When I started reading about and looking at maps of the North West Highlands, I was blown away by the complexity of how this landscape was created. I was equally blown away with the maps, how much work went into researching and producing them and most of all.... how beautiful they are!
(Courtesy of the BGS, Assynt District, Special Sheet)
The Moine Thrust is a linear geological structure which runs from Loch Eriboll, on the North West coast of Scotland, South West to the Sleat peninsula on Skye.
During the Caledonian Orogeny, around 420 million years ago, the Baltica (Scandinavian) and Laurentian (North American, which incorporated Scotland at the time) tectonic plates collided. This collision thrust many different types of rock on top of each other, often in sequences you would not expect with older rock moving over younger rocks.
The first geologist to recognise the structure was Charles Lapworth. It's said he had nightmares about being ‘bodily caught up in the Moine Thrust’ and being crushed under what he called the ‘great earth engine. I have to say I can understand what he meant, I was a bit overwhelmed when I stood 'in the thrust' at Knockan Crag!!!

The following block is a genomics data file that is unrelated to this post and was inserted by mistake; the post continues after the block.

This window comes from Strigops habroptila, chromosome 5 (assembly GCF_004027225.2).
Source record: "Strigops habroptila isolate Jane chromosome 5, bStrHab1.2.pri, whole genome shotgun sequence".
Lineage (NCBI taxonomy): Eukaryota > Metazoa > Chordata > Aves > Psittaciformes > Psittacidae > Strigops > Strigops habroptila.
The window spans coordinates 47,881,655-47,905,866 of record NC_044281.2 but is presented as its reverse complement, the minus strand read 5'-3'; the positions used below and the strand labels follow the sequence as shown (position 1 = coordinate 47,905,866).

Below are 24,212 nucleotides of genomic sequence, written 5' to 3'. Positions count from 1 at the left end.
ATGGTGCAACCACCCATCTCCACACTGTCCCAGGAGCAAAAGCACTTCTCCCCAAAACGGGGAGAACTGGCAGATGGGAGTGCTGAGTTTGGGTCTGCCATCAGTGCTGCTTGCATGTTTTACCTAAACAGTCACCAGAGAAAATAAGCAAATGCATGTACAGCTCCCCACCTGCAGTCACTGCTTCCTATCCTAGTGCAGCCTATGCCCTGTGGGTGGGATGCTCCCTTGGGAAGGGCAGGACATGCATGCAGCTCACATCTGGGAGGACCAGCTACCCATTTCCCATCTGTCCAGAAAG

It was Ben Peach and John Horne who finally mapped the area in the late 1800's, I had a wee chat with them when I visited the thrust exposure at the crag!
This is one of my favourite photographs from the Inchnadamph section of my research trip.
It was taken from the ruins of Ardvreck Castle, looking south east along the banks of Loch Assynt. This grassy mound of jumbled and folded, crazy looking rocks is mainly Durness Limestone, Salterella Grit and Fucoid Beds that have been thrust and faulted over millions of years.
It's a great example of just how complex, and beautiful, this landscape is!
See some of the results of my research here: